Using Sources in Quotations Guide for ESL students


A quotation is…

using the exact words from a source in your paper.  You can use a quotation for specific phrases that explain the author’s point best. We often quote when we need to:

  • rely on the authority of the source

The Purdue OWL website explains that quotations “must match the source document word for word” (para.3).

  • preserve the style of the source

Hacker (2011) warns, “you commit plagiarism if you patchwrite – half-copy the author’s sentences with your own without using quotation marks” (p. 401).

  • comment on or analyze the source’s word choice

Gillett (n.d.) insists that the source of ideas should be “explicit” (para. 5).

  • define a term, theory, or principle

The ACRL (2016) defines metaliteracy as “set of abilities in which students are consumers and creators of information” (para. 4).

  • refer to a book, speech, or other famous work

Eleanor Roosevelt once said, “Do one thing every day that scares you.”


That said, quotations should not be used often! Generally, a paraphrase or summary of the source will fit better into your own writing. In academic writing, it is much more common to quote just a few words rather than sentences or long chunks.

If you must quote –because the source’s authentic words are essential – then you should introduce or follow the quote with a comment to explain its significance. Your paper should build toward expressing your ideas on the topic, so sources should always be used to support your message.

Keep in mind that idioms and proverbs are not considered appropriate for academic writing. For example, the phrase “killing two birds with one stone” is so common that it doesn’t represent a specific meaning anymore. Likewise, “it costs an arm and a leg” is too informal for good academic writing. Instead, be clear about what you mean to say.

In general, quotes should always include a reporting signal to demonstrate the source. The rules for punctuation and grammar depend on which reporting signal you use and how you use it. In general, try to keep your quote short and build it into a sentence with your original idea, unless it is necessary to include a long quote.

Four forms of quotations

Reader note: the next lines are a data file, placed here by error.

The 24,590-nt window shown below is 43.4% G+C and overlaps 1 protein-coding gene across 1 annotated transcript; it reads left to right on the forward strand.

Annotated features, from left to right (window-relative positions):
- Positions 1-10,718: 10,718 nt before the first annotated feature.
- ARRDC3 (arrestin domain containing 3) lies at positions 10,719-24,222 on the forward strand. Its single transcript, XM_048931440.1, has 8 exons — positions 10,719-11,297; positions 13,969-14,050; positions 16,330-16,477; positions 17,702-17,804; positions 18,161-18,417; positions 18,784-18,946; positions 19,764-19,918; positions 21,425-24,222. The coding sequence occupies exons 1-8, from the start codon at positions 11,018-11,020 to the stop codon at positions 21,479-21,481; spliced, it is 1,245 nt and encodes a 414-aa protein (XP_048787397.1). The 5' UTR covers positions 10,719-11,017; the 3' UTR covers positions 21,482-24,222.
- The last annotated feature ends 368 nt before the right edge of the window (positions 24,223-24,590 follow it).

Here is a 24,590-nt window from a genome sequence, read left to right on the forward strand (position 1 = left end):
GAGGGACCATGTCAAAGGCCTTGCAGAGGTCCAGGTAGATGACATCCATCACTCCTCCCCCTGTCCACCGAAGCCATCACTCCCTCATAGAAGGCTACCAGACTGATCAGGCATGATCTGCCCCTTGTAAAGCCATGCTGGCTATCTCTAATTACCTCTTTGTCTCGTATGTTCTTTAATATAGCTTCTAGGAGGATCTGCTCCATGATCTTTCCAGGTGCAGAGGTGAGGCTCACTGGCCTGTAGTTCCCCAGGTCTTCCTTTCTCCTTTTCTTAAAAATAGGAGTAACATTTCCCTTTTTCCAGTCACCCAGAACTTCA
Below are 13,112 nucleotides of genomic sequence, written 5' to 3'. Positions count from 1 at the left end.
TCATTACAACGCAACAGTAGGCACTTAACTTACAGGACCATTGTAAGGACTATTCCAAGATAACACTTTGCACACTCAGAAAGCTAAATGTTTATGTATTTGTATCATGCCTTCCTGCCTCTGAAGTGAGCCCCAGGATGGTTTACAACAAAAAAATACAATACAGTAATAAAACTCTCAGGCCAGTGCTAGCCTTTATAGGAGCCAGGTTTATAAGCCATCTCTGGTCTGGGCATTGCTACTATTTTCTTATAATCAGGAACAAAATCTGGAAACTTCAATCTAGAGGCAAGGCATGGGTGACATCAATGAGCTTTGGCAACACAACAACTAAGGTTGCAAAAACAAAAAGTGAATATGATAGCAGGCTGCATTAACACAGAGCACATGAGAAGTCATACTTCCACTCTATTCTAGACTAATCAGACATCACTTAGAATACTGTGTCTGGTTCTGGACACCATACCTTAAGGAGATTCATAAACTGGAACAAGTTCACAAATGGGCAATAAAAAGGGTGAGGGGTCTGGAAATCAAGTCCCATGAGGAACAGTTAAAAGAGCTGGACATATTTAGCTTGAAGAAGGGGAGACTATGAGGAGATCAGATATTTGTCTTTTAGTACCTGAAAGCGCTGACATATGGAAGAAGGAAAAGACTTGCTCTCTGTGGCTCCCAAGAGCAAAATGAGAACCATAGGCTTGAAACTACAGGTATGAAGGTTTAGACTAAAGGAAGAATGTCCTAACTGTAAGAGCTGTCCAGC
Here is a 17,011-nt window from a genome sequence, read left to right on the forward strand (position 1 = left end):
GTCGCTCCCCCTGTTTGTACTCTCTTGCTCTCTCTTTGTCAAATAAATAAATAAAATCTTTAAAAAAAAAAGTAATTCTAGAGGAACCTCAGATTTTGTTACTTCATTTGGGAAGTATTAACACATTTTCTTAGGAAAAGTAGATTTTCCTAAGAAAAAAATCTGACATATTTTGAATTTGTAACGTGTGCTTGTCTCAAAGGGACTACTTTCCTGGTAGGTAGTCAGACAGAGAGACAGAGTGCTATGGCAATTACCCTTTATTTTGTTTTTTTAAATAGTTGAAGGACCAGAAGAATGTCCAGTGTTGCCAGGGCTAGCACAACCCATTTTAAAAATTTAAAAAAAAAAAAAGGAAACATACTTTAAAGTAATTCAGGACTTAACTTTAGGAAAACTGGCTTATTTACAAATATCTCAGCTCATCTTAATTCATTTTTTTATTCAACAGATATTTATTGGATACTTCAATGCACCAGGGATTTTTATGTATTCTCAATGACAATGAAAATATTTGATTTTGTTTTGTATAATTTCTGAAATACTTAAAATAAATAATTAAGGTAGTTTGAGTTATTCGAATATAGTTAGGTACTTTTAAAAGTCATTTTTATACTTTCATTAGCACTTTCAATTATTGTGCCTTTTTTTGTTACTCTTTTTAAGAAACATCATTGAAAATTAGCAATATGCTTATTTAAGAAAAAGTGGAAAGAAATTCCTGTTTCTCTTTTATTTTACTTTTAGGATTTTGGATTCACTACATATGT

Casual quote

Source + Reporting Signal + Comma + Quote [Sentence]

Stephen King states, “writing is a lonely job.”

Academic quote

Source + Reporting Signal + Quote [Noun Clause/Sentence].

            Stephen King observes that “writing is a lonely job” (p. 74).

 Short quote

Source + quote inside your own sentence

Successful writers often comment on how difficult writing is; for example, Stephen King calls it “lonely” (p. 74).

Block quote

Source + Reporting signal + indented quote of 40 words or more

            Stephen King states

Whenever I see a first novel dedicated to a wife (or husband), I smile and think, There’s someone who knows. Writing is a lonely job. Having someone who believes in you makes a lot of difference. They don’t have to make speeches. Just believing is usually enough. (p. 74)

In an academic paper, a quote always needs a page number.  If you are using a digital source, such as a website, use the paragraph number instead.

If you need to change a quote, you can take out words with ellipses (…) or change words with brackets [  ].

Wette found that non-native writers overuse “the strategy of using synonyms to closely paraphrase some content...and many reported that, in general, they felt their knowledge of academic vocabulary in English was inadequate” (p. 168).

According to Wette, “they [students] felt their knowledge of academic vocabulary in English was inadequate” (p. 168).

Association of College and Research Libraries (2016). Framework for information literacy for higher education. Retrieved from

Gillett, A. (n.d.) Citing Sources. Retrieved from

Hacker, D., & Sommers, N. (2011). A Writer’s Reference with Writing in the Disciplines. Boston: Macmillan.

King, S. (2000). On Writing: A Memoir of the Craft. New York: Scribner.

Purdue Online Writing Lab (2013). Quoting, paraphrasing, and summarizing. Retrieved from

Wette, R. (2010). Evaluating student learning in a university-level EAP unit on writing using sources. Journal Of Second Language Writing, 19(3), 158-177.

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